Look for ‘Common Ground’

Look for ‘Common Ground

reprinted from The Yellow Springs News
September 21, 2000, By Jay Rothman

When I graduated from Yellow Springs High School in 1975, I traveled the world in search of home. Twenty five years later I have found home, again, in Yellow Springs.

In the interim, Jerusalem was my home for more than seven years. As I engaged with the conflict there, and made conflict resolution my profession, I understood the importance of identity. I also particularly viewed that holy and contested city through Yellow Springs’ eyes.
What was keeping all the different groups from recognizing that, together, they formed a beautiful and living mosaic; while separate, they were just a bunch of broken and ancient tiles? American pluralism proclaims, and Yellow Springs extols, that separate groups maintaining separate identities, despite and because of their differences, together form the whole.

Middle Eastern identity-politics, instead, poses that different identity groups are existential threats to one’s own identity group. Tempered by the Yellow Springs’ view of unity through diversity, even Jerusalem wouldn’t be that difficult to resolve. As has been reported in this paper, I and my conflict resolution consulting company, The ARIA Group, had been retained on a limited basis by Village Council to help determine “areas of common problems and common solu-tions” with particular reference to the wellhead protection plan and process.

My charge was to assess the situation and determine if and how to build bridges across the various groups and concerns in town. I began this charge just as Middle Eastern leaders converged in Maryland and Camp David II began bumping along. Each morning as I logged on to Middle Eastern media, I wondered which conflict would be creatively transformed sooner.

The American problem-solving faith suggests that “common ground” can always be found between various interest groups. Just figure out what they want and pragmatic solutions can be woven between them. This is what Arafat and Barak, with a large dose of Clinton in the mix, were trying to do, for their own legacy and political (and perhaps actual) survival. But identity-issues wrapped up practically and symbolically in Jerusalem got in the way and functional solutions did not work.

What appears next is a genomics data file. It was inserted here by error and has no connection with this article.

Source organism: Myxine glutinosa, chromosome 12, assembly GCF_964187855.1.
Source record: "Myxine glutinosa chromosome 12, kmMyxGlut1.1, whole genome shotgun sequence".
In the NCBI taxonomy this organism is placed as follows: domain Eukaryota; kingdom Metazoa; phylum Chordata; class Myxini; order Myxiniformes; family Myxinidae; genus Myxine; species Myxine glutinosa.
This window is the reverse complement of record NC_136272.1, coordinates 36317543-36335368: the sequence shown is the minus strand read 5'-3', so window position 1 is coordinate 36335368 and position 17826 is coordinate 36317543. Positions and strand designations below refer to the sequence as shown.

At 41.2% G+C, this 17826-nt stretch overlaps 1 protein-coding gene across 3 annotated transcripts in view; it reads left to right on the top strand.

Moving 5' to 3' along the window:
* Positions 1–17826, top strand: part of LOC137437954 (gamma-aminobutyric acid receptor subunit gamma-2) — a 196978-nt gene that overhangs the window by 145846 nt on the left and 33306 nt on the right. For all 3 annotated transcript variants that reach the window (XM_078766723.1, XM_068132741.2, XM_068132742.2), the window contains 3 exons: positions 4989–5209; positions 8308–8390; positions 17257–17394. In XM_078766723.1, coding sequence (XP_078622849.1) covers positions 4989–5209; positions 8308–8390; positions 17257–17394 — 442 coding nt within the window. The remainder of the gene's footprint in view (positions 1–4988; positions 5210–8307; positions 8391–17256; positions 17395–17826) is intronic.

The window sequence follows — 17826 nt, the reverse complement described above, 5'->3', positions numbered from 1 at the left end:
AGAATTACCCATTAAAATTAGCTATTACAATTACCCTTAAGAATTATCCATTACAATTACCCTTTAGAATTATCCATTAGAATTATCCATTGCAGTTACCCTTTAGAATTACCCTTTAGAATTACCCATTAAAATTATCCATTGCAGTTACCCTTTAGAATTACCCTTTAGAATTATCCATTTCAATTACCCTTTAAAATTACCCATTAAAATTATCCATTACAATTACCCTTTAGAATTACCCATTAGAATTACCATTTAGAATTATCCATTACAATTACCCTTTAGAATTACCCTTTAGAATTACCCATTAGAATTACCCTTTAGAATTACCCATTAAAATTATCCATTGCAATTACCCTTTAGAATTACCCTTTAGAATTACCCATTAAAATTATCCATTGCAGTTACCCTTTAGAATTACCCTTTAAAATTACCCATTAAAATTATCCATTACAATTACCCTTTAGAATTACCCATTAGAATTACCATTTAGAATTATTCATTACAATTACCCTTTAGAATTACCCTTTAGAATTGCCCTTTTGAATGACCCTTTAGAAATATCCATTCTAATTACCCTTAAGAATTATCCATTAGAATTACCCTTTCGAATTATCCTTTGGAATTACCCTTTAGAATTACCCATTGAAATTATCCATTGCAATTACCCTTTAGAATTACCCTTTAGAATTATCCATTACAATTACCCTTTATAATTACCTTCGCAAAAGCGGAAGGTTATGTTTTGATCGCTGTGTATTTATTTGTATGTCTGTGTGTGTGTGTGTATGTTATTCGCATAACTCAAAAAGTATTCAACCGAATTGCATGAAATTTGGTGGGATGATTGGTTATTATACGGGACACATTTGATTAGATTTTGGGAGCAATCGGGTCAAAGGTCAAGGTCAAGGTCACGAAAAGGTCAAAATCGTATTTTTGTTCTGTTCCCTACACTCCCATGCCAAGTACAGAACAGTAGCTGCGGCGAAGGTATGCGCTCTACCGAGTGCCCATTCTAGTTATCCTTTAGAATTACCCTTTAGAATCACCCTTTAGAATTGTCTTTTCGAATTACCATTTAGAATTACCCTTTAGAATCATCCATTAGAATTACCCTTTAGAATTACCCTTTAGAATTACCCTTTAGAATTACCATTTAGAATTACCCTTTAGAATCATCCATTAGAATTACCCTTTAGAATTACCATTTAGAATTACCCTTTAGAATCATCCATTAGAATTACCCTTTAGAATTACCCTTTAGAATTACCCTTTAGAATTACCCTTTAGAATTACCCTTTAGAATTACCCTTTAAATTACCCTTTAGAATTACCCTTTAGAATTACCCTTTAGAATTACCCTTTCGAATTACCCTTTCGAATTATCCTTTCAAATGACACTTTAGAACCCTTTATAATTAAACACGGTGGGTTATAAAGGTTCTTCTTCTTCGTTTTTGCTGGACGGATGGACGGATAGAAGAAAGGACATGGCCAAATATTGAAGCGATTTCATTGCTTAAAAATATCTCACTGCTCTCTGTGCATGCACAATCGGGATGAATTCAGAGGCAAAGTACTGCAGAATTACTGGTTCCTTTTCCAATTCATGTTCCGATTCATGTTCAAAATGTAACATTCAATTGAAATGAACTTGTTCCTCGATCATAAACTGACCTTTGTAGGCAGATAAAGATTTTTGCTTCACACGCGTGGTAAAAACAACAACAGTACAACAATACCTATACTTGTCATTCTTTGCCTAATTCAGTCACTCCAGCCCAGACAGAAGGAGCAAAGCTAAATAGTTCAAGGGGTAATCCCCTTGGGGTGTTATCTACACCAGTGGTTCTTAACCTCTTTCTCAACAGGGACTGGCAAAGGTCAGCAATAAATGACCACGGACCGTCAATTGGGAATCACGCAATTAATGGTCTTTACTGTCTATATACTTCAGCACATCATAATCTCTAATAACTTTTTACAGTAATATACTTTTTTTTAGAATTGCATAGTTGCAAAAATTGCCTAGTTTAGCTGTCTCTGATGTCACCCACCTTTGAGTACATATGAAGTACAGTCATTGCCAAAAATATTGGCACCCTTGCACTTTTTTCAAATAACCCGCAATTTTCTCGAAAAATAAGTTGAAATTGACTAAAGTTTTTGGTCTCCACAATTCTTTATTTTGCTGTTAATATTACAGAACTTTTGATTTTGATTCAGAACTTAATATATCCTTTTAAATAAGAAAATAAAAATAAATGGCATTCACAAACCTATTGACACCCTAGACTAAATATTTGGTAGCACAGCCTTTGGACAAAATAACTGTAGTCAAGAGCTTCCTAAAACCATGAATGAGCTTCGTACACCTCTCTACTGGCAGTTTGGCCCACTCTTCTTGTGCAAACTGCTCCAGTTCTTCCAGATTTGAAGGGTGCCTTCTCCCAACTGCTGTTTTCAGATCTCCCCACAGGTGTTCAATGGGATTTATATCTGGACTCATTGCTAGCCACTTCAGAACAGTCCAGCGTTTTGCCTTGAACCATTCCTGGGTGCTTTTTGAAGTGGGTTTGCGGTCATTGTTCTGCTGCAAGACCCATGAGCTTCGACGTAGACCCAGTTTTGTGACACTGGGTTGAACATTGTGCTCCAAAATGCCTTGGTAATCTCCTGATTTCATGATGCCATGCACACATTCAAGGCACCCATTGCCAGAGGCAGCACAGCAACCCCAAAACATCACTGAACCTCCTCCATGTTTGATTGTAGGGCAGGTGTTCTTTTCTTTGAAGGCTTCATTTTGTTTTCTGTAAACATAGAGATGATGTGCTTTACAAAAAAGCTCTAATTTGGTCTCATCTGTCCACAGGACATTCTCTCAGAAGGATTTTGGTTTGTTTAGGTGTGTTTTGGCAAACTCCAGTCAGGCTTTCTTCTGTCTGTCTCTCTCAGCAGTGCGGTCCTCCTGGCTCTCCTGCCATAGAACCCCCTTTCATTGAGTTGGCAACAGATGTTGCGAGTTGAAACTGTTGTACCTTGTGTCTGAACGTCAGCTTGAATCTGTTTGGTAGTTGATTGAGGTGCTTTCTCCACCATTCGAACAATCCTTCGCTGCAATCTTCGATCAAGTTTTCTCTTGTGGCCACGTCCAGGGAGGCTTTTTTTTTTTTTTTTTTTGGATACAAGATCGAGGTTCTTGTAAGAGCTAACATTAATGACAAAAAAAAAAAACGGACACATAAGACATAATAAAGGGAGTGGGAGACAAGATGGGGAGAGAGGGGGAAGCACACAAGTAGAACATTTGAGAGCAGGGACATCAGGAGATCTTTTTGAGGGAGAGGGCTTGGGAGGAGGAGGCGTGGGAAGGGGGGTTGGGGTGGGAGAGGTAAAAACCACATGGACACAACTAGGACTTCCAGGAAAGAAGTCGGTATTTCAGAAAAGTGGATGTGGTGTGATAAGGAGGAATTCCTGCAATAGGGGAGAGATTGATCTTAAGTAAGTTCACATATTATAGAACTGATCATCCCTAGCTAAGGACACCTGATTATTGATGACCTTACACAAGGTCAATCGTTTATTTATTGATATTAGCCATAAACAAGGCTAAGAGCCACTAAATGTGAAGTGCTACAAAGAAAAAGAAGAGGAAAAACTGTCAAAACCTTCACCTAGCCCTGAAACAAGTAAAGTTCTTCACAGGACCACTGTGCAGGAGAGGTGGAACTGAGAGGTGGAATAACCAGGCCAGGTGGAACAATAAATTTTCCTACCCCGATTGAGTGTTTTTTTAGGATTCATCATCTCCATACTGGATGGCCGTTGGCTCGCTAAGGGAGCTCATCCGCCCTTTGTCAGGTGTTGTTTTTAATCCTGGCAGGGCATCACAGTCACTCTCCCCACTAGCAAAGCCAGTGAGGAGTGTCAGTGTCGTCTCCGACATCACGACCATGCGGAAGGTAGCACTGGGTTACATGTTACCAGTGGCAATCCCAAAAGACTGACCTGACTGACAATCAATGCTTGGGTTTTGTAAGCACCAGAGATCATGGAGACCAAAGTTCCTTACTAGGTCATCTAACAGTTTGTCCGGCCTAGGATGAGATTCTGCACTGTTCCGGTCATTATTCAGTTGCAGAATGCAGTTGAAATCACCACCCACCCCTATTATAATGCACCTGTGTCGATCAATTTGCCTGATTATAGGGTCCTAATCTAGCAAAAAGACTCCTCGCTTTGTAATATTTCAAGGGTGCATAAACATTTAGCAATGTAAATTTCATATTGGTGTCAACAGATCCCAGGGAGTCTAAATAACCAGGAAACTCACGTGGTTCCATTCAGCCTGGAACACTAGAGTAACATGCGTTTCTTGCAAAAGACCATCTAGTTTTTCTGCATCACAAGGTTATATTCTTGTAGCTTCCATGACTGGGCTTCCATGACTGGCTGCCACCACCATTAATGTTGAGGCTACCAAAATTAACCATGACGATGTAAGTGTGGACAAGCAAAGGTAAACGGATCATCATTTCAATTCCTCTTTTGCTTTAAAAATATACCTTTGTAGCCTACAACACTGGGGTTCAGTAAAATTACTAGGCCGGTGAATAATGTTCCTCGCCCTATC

Jerusalem may provide a useful lesson for us here. A richer way to understand our divides is that they, too, as in the Middle East, are about identity.

Who are we in this town in the beginning of the new millennium? What are our mini-Jerusalems here (i.e. those things we each care about deeply that helps us define our own specialness and expresses our purposes)? What do we believe in and why? How do we govern ourselves? How do we fact threats and opportunities that the future brings? These are at the heart of the matter, and these are the things that are essential-to all of us.

Having completed my initial charge, my recommendation was that across this town there be concerted dialogue within, between and among the various identities and identity groups. I believe this is still our collective task.

After October 3rd, our Council, whether it remains intact or is changed, must continue to heal some of its own divisions, even while it maintains its important and representative differences. Next, elected and voluntary bodies must bridge their gaps over shared concerns (e.g. safe drinking water for generations to follow). Finally, our town must engage in a concerted process of envisioning and creating its future together.

As the recall process is brought to a head in Yellow Springs, I’ll be in Jerusalem, looking for and helping to nurture glimmers of peace there. I look forward, even before leaving, to returning home and eagerly anticipate the process of reconciliation that will undoubtedly unfold here.